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San Luis Obispo, CA  Lighthouse accessible by car and a short, easy walk.A hike of some distance required.Lighthouse open for climbing.Interior open or museum on site.Fee charged.Photogenic lighthouse or setting.   

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San Luis Obispo Lighthouse

Under the shelter of Point San Luis, on the southwestern shore of San Luis Bay, John Harford completed a 540-foot-long pier in 1873, and then extended it to 1,500 feet in 1876. A thirty-inch narrow gauge railroad ran along the wharf and eventually tied the harbor, then known as Port Harford, to San Luis Obispo and other Central Coast communities. With these connections, Port Harford became a vital link for transporting both passengers and commerce to and from the area.

Lighthouse, fog signal building, and keepers' duplex in 1894
Photograph courtesy National Archives
Local Congressman Romualdo Pacheco, convinced that the growing port merited a lighthouse, introduced a bill in the House of Representatives in 1877 for the construction of a light at Port Harford. His efforts were not immediately successful, but in 1885 the Lighthouse Board joined the cause and made the following plea to Congress for funds:
San Luis Head, or Whaler Rock, in this bay, is midway between the light at Point Conception and that at Piedras Blancas, a distance of 94 unlighted miles. A light at this point will be a primary coast light, and will have the additional value of being a guide to Port Harford. The bay of San Luis Obispo is the most important roadstead on the Pacific coast south of San Francisco, and with one exception is also the best. The harbor is always good for eight or nine months in the year, and during the remaining time it is never actually bad. Its security is exceptional for an open roadstead. The commerce of Port Harford is now considerable and it is increasing yearly. It is the terminus of a railway which is the natural outlet for the agricultural products of that section, and many schooners loaded with timber make this port. In addition, the steamers of the Pacific Coast Steamship Company all touch here, averaging one steamer a day the year around, carrying both passengers and freight, and all of the steamers go to the wharf at the head of the bay. This company maintains a private light here, on which all the sailing vessels entering this port depend, none of which belong to the company. As the bay is subject to dense fogs for the greater part of the year, this company is now contemplating the establishment and maintenance of a steam fog signal here at their own cost. The Light-House Establishment acquired by executive reservation a small island about 500 feet from San Luis Head, called Whaler Island. It has obtained the refusal of 30 acres at the head, which it can purchase, together with adequate water privileges, for a reasonable sum. The necessity for a light and fog signal at this point has been pressed upon the attention of Congress from time to time and recently with increased vigor. At the last session of Congress a bill was passed by the House of Representatives for the appropriation of $20,000 to establish and maintain a fog signal at this point, but it failed to pass the Senate. As it now appears that a light is as much needed as a fog-signal, and that both are quite necessary to the commerce of this section, the Board recommends that an appropriation of $50,000 be made for the establishment of a light and fog-signal at or near San Luis Head, with authority, if need be, to place the one on the head and the other on the adjacent island.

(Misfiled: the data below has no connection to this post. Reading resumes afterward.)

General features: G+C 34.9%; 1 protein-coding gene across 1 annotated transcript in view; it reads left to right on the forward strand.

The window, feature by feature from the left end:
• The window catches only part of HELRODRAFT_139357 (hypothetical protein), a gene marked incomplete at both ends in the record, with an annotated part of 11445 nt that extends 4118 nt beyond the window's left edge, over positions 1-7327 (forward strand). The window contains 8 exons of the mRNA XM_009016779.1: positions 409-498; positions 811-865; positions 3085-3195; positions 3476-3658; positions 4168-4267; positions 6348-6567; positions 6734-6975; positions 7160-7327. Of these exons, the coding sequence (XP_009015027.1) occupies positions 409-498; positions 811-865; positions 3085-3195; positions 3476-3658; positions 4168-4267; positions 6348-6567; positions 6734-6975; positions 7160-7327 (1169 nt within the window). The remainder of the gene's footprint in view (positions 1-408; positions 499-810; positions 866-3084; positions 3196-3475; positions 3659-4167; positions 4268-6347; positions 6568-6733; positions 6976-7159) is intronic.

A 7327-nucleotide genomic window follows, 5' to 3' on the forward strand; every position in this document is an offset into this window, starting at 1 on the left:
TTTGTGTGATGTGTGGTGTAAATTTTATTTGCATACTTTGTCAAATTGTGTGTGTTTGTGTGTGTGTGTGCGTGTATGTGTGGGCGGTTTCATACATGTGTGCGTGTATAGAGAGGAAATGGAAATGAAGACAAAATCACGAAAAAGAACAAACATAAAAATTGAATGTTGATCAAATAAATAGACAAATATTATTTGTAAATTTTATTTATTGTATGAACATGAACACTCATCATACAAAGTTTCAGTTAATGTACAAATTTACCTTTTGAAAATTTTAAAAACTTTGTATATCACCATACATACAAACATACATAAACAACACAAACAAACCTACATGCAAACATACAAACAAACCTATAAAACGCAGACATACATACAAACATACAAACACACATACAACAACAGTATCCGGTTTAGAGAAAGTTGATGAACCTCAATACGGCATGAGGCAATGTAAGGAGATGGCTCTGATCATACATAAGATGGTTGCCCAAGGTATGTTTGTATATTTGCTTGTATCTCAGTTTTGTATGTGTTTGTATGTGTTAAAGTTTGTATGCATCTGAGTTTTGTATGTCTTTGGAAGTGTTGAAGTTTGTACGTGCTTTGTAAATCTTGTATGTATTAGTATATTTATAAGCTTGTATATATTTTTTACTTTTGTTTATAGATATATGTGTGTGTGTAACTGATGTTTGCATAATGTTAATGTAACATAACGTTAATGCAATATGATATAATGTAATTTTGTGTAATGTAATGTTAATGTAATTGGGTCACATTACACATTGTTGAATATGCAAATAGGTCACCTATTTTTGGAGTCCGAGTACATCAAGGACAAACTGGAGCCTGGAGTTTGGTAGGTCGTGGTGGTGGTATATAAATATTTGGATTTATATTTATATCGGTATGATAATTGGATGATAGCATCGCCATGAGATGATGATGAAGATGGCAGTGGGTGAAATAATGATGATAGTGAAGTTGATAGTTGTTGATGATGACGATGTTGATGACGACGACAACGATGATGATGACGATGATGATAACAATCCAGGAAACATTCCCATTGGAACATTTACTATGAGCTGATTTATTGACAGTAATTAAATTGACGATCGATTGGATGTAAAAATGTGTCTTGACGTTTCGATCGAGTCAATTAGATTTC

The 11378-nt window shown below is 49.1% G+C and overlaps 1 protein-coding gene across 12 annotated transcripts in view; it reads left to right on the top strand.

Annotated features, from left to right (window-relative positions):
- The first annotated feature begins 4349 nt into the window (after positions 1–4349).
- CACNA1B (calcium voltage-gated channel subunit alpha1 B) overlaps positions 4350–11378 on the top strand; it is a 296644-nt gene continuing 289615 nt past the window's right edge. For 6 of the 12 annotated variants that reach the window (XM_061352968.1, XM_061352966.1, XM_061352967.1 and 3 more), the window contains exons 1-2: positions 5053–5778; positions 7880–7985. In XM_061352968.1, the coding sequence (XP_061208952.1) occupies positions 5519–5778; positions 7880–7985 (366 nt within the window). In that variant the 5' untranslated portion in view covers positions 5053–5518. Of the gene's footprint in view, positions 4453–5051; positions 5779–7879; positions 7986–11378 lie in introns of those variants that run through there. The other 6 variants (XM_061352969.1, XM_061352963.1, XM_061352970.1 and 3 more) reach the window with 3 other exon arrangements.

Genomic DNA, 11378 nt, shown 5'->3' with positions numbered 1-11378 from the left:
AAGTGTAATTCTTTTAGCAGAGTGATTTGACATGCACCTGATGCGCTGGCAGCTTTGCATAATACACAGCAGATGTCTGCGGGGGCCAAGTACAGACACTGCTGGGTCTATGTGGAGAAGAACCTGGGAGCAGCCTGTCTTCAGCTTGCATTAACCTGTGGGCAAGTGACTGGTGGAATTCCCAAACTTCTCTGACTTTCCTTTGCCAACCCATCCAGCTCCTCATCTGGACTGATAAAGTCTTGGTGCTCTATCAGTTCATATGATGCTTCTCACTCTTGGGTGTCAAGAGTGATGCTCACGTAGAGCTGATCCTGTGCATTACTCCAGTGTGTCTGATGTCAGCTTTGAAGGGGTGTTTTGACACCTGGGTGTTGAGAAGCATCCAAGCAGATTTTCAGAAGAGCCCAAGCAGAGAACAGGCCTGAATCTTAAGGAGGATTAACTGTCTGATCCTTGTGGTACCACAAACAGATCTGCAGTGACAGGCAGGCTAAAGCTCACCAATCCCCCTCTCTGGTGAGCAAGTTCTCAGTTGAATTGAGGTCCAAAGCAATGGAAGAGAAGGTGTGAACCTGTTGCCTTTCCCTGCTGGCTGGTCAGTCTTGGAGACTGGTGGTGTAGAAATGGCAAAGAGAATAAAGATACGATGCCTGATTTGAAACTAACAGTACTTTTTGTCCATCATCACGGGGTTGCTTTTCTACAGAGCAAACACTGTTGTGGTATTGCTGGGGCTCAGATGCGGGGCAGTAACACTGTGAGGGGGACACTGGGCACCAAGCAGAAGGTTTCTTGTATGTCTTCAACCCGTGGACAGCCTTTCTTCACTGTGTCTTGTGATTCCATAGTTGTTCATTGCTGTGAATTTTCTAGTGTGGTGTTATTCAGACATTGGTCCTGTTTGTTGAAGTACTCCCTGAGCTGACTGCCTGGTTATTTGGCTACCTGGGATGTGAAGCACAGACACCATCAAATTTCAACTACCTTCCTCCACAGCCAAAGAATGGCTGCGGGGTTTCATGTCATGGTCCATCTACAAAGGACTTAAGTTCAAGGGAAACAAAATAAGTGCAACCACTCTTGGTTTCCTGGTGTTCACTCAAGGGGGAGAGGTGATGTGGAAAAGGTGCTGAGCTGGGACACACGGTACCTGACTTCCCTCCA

Congress provided the requested $50,000 in 1886 for a fourth-order light and fog signal, and the inspector and engineer of the twelfth lighthouse district decided that both the light and fog signal should be placed on the mainland at San Luis Head.

The project suffered some initial setbacks. Acquiring a deed to the desired parcel on the headland at Point San Luis proved difficult, and then the first bids on the project were too high. While construction on the lighthouse was delayed, the need for a light at the harbor was punctuated by an event on May 1, 1888. The steamship Queen of the Pacific began taking on water fifteen miles out from Part Harford. The captain headed for the port, but with no light to mark the harbor, he was forced to make his way slowly in the dark. The water-laden steamship finally settled to the bottom of the harbor just 500 feet short of the pier. Fortunately, a good portion of the ship remained above the waterline, and the passengers were safely off-loaded.

Picture of dock and station taken from Whaler Island
Photograph courtesy National Archives
The second round of bids for constructing the light station were opened on July 15, 1889, and a contract was signed with Mr. Kenney of Santa Barbara, whose bid of $18,993 was more than five thousand dollars less than any other bid. When the completion date of December 15, 1889 arrived, the work was only half done, and the contractor’s bondsmen were forced to step in and finish the work. The completed station was turned over to the government on May 14, 1890, and a Notice to Mariners was published to announce the new station: